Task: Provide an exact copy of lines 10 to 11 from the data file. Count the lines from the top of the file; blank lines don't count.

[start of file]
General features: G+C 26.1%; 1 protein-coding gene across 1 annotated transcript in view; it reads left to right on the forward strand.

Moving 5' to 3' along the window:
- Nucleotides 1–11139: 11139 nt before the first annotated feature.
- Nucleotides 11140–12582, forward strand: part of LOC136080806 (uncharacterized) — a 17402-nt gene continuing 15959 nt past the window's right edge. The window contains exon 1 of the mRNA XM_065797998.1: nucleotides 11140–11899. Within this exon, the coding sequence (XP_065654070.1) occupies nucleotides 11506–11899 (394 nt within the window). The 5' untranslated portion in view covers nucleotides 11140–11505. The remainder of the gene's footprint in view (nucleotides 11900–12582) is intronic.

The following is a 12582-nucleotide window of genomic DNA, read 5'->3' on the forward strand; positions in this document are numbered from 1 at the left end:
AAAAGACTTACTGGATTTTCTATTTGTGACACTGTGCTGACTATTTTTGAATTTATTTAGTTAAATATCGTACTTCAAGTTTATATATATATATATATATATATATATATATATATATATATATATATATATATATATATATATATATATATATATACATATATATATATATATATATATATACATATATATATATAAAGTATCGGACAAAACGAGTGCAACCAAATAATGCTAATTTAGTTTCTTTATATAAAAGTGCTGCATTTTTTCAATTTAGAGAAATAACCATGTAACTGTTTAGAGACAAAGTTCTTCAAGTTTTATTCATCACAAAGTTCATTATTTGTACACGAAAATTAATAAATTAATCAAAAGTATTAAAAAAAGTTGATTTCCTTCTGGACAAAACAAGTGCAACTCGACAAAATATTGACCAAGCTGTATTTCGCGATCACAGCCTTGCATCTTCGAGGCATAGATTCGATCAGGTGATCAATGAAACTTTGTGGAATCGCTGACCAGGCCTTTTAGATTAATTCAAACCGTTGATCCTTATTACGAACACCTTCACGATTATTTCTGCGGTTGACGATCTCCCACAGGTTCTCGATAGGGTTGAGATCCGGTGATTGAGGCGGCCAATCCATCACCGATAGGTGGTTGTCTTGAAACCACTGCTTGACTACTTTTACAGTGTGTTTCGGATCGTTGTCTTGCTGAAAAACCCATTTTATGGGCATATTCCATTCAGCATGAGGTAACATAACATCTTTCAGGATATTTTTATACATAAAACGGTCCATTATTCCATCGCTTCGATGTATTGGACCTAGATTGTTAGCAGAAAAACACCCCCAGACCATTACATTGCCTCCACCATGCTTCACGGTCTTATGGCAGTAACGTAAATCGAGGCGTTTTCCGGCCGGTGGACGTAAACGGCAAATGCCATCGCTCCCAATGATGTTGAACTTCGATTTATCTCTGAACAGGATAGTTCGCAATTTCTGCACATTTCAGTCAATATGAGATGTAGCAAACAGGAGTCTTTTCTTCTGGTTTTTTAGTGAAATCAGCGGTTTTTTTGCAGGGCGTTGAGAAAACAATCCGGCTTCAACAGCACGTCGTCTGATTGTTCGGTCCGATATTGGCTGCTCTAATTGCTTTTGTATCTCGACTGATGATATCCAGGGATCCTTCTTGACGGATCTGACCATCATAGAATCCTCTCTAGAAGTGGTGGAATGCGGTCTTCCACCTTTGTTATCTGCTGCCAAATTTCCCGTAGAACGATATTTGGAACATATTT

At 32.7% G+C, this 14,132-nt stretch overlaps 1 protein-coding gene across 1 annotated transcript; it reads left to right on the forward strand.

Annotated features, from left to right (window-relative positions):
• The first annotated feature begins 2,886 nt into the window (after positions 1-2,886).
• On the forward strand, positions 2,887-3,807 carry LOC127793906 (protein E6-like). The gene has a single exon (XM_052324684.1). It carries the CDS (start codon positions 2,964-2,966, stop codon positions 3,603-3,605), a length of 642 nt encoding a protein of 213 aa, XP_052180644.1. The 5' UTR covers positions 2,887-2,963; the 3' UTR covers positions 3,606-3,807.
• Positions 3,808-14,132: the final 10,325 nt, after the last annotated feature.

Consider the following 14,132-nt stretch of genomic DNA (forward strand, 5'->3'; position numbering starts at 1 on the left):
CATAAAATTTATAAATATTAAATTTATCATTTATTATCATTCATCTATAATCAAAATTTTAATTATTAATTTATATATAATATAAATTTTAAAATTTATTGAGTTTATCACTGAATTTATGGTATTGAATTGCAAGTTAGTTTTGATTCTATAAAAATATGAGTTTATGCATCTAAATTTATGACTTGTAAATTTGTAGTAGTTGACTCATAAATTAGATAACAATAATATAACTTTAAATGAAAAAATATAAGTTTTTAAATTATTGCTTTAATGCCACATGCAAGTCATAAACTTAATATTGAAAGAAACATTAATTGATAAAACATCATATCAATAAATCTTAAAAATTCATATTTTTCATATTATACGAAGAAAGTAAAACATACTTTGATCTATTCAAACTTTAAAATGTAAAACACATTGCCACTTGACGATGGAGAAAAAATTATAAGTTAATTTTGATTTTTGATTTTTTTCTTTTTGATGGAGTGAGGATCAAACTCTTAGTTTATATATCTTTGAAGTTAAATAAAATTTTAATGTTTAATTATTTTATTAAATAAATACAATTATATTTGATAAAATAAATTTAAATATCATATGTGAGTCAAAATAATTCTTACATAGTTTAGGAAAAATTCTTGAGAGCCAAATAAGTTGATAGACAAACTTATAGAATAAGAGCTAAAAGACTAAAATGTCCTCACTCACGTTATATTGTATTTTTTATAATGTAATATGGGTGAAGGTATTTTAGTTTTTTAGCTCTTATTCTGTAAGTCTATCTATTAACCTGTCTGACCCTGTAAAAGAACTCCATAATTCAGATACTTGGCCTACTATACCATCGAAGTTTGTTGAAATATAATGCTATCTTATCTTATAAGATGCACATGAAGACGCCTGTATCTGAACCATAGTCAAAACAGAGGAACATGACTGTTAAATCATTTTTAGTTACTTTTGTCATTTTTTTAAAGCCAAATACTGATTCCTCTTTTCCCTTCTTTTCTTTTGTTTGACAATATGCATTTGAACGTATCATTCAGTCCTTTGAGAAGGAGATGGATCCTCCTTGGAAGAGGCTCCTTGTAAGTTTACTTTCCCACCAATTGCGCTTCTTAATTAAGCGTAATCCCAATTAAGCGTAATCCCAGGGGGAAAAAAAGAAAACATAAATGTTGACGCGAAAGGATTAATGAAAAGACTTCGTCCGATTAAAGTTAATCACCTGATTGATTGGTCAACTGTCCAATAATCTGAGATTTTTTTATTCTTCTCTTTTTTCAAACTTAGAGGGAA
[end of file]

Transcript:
• On the forward strand, positions 2,887-3,807 carry LOC127793906 (protein E6-like). The gene has a single exon (XM_052324684.1). It carries the CDS (start codon positions 2,964-2,966, stop codon positions 3,603-3,605), a length of 642 nt encoding a protein of 213 aa, XP_052180644.1. The 5' UTR covers positions 2,887-2,963; the 3' UTR covers positions 3,606-3,807.
• Positions 3,808-14,132: the final 10,325 nt, after the last annotated feature.